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extraordinary." In re Cocolat, Inc., 176 B.R. 540, 550 (Bankr. N.D. Cal. 1995) (emphasis in original); see also In re First Jersey Sec., Inc., 180 F.3d at 513; In re Molded Acoustical Prods., Inc., 18 F.3d at 220 & 224; In re Tolona Pizza Prods. Corp., 3 F.3d 1029, 1033 (7th Cir. 1993). Further, based on a duration of Dell's and Inacom's pre-insolvency relationship, seven (7) years, the Third Circuit permits a substantially greater departure from the range of normal industry terms. See In re Molded Acoustical Products, Inc., 18 F.3d at 225 (holding: "the more cemented (as measured by duration) the pre-insolvency relationship between the debtor and the creditor, the more the creditor will be allowed to vary its credit terms from the industry norm . . . ."); In re First Jersey Securities, Inc., 180 F.3d 504, 513 (3d Cir. 1999); In re U.S. Interactive, Inc., 321 B.R. 388, 393 (Bankr. D. Del. .2005); In re Cherrydale Farms, Inc., 2001 WL 1820323, at *3(Bankr. D. Del. February 20, 2001). Therefore, considering the length of the relationship between Dell and Inacom, the transfers meet the third element of the Ordinary Course Defense under 11 U.S.C. 547(C)(2)(C). Payments made in a 45-day range cannot be considered so "idiosyncratic" or "unusual" as to fall outside that broad range so as to be deemed extraordinary. In this regard, the payments made to Dell by Inacom within the 45-day range of payments are "according to ordinary business terms" pursuant to 11 U.S.C. 547(C)(2)(C). To the extent that Inacom asserts that all checks that were "held" by Debtor's before being transferred to Dell were not transferred according to ordinary business terms, Inacom is incorrect.1 Again, courts generally find that the practice of holding a check prior to payment, in and of itself, does not automatically disqualify the payment from the ordinary course of business defense. Instead, the courts examine the practices in which firms similar in some general way to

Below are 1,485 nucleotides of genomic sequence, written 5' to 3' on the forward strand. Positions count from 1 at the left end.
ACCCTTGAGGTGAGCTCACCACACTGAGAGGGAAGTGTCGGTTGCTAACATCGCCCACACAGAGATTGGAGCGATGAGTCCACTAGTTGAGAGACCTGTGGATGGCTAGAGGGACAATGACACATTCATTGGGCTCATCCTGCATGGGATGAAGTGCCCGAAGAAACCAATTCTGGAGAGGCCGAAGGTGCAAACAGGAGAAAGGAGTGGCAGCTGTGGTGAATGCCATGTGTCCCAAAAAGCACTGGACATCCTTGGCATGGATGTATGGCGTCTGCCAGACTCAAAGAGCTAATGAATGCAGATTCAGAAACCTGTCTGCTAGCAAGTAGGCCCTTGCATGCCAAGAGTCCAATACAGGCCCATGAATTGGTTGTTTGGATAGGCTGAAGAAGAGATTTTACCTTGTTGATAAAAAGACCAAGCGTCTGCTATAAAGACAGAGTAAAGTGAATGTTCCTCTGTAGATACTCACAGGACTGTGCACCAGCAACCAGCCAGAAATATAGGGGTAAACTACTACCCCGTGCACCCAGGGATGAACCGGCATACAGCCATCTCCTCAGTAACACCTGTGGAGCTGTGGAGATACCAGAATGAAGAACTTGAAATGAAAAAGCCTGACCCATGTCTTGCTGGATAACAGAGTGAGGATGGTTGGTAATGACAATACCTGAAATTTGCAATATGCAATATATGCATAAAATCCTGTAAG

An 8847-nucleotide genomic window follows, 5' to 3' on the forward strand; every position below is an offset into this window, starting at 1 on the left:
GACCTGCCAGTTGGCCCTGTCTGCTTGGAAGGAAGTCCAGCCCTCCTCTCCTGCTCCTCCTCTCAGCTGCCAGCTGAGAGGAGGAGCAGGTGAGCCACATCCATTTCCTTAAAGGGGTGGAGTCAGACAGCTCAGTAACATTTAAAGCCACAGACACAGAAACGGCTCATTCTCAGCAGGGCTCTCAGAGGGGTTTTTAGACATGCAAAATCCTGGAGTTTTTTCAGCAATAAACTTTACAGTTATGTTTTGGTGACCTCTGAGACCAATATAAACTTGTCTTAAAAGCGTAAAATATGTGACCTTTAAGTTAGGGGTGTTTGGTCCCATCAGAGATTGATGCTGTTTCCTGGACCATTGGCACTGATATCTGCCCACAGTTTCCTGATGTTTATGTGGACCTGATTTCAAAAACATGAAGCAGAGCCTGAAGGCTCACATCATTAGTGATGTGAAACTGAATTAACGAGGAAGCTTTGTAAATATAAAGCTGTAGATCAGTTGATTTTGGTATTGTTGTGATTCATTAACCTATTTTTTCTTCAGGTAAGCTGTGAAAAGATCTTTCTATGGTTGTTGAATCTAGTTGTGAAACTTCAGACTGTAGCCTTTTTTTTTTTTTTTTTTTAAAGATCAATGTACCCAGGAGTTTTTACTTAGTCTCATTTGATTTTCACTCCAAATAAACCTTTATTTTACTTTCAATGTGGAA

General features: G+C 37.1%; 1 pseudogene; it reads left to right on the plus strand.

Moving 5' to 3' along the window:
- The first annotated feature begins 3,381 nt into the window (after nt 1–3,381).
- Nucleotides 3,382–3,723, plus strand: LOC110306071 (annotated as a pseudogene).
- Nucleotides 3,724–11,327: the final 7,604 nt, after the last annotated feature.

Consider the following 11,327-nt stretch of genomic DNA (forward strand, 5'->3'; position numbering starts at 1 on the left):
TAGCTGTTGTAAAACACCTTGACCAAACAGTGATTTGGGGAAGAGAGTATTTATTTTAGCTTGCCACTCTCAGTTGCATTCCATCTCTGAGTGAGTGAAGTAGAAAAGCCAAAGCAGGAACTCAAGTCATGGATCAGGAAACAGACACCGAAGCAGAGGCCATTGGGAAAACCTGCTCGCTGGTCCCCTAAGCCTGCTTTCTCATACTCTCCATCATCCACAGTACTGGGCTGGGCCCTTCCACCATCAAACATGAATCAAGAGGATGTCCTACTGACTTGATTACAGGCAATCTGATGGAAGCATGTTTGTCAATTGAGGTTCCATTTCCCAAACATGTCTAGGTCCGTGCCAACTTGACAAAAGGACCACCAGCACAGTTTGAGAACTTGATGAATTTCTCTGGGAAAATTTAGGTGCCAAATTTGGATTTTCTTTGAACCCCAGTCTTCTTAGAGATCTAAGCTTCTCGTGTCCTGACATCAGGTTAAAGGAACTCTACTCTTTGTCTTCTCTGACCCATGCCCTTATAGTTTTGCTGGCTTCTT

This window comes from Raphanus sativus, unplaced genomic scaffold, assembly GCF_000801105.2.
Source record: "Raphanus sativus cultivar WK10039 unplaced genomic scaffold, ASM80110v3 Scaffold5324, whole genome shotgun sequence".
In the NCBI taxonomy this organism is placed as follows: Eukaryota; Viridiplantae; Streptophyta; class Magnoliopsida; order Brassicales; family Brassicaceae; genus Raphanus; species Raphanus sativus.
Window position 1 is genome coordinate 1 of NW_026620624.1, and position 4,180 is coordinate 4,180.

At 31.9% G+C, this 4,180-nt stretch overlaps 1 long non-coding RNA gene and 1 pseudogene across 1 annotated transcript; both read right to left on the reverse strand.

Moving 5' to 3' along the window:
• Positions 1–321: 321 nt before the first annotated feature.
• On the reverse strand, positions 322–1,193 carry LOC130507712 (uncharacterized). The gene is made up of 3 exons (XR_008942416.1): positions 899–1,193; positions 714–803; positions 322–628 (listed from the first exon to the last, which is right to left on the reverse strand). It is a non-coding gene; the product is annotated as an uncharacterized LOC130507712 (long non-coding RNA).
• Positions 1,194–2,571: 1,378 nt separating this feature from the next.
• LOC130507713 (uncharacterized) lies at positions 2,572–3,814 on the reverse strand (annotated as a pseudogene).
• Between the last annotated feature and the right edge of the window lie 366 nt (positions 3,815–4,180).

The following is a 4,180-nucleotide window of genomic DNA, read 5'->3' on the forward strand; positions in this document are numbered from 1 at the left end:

It should be noted that the pre-preference period and preference period data presented by Dell at trial and referenced herein were based on the dates the payments were applied by Dell. Therefore, Dell is not using the check date, thus the payment data is not affected by whether a check was held by Inacom.
1

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the creditor in question engage. See In re T.B. Home Sewing Enterprises, Inc., 173 B.R. 790 (holding checks not inconsistent with industry); see also In re Narragansett Clothing Co., 146 B.R. 609 (same); In re L. Bee Furniture Co., Inc., 206 B.R. 981 (Bankr. M.D. Fla. 1997) (not adopting objective standard; but stating even if it had the holding of checks was within industry standards). Here it is within industry standards/terms for checks to be held. The practice of holding checks is not "so idiosyncratic as to fall outside that broad range that should be deemed extraordinary." Therefore, as to any held checks received by Dell during the Preference Period at issue in Inacom's Complaint, such Payments are "according to ordinary business terms" pursuant to 11 U.S.C. 547(c)(2)(C). D. NEW VALUE DEFENSE